- To bolster the STEM student pipeline shortage by promoting project-based STEM initiatives through origami.
- To Do Good in the world with our study.
How we fulfill our mission:
- We advocate for STEAM studies through origami;
- We improve our world by community service in Folding for Good initiatives;
- We value global collaboration, understanding, and teamwork to achieve our goals;
- We have fun.
Founder and CEO
Origami Salami & Folding for Good
I am self-taught folder. It started with a gift of an origami kit around April 2001. I now have tubs and bins of models. Along the way, I started to wonder about the STEM between the folds. Knowing that the United States has fallen critically behind other countries in the sciences, that there are only one million minutes of high school, and that therefore American youth need to be more engaged in STEM studies at very early ages, I decided to do something about it by publishing my personal take on it.
Here is an innovative way to encourage learners to stick with STEM subjects long enough to get to the very cool applications in the sciences that lie years ahead in college and in one’s lifelong career. In my program, I link paper folding with scientific applications so that even the earliest participant discovers surprising scientific possibilities that lie hidden in a “hobby” --- for example, we consider satellite tethers (the simple accordion fold), the new heart stent (adapted from the water bomb base), air bags, the human brain (folded so that more information can be stored), proteins (one mis-fold and disease ensues), and RNA.
The internet is cluttered with information about folding, but nowhere is it neatly organized for consumption by us students, the up-and-coming scientists and innovators. So, my first goal became to put together an accessible resource for interested people, especially students and those involved in their STEM education. I hoped to influence other students to stick with STEM by writing about my self-taught hobby of paper folding and about how folding has intricate, elegant, profoundly practical, scientific applications.
So, I developed a digital product called, "Investigation: Paper Engineering" for K-12 curriculum publisher Lincoln Interactive. IPE targets the middle school market, but is easily adapted for elementary and high school students. Though the course is fully digital, it comes with a toolkit containing assorted papers and items required to complete the basic assignments. IPE went live on June 1, 2011 and is full of fascinating tidbits about the world history of paper folding, the role of paper engineers and what it takes to become one, societies and clubs dedicated to origami, and a series of really cool folding projects.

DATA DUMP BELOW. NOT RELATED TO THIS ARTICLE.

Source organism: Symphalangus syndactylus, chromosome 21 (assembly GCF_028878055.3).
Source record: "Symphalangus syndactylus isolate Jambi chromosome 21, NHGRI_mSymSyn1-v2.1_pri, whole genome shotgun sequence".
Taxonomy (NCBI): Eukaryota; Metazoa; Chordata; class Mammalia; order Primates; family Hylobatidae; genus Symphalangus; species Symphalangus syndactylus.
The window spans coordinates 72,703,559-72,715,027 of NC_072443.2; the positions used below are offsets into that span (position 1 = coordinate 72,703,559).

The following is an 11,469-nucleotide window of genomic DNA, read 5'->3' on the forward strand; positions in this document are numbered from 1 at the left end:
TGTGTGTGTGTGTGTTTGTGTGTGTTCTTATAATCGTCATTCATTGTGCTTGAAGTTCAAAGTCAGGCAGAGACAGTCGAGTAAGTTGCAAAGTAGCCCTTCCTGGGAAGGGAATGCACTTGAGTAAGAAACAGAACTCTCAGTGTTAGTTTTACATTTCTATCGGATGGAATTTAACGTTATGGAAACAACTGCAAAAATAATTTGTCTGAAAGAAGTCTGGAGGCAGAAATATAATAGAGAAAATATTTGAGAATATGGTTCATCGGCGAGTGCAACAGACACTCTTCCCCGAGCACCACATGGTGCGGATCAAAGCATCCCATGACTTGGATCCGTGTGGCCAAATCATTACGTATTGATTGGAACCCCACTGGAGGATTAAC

It seemed natural to continue my mission to invite others to join in advocating for STEM through the adventure of origami. In 2010, I opened a Facebook page which has now grown into a lively global community. By 2012, I began a Twitter account to reach more people. Fellow students supported the Origami Salami mission and joined up, starting dedicated groups of their own on four continents. Together, we strive to support good causes in the world through the art and science of origami. We also initiate global, regional, and local projects of our own. We value global collaboration and teamwork.
It s significant that because of us at Origami Salami, students everywhere know that all their ideas are valuable and that if studying paper folding has led to remarkable scientific advancement, then other “hobbies” must have similar potential that is yet to be discovered. ALL ideas are valuable to the global scientific community. And most especially the really crazy ideas, the novel connections that are forerunners of invention. We stand for that.
STEAM studies lead to inventions and innovations which improve the human condition for good, so I have a component called, "Folding for Good." Always do good in the world and seek to improve it. Folding for Good is our overall initiative where we hit the road and dig into community service that takes STEAM right to the doorsteps of people around town and around the globe. It is "Undercover STEM" through which we address and support good causes everywhere.
We make important connections between folding, STEAM applications, and doing good with who we are.
Calista has gone on to distinguish herself among her peers as a pioneer and a leader in advocating STEM education.
The Pennsylvania Infrastructure Technology Alliance
Origami heart stent
developed by Zhong You and Kaori Kuribayashi-Shigetomi,
Oxford University, UK
This heart stent uses the origami "waterbomb base" to collapse the device until it is woven into position to hold an artery open.
One of the design challenges with NASA's NuSTAR-the Nuclear Spectroscopic Telescope Array-was to build a low cost structure with a long focal length, while keeping it compact enough to fit inside the Pegasus launch rocket. So, a folding truss system, which will be deployed after NuSTAR reaches orbit, was created.
Unlocking the mysteries of how DNA folds correctly and what happens when genes mis-fold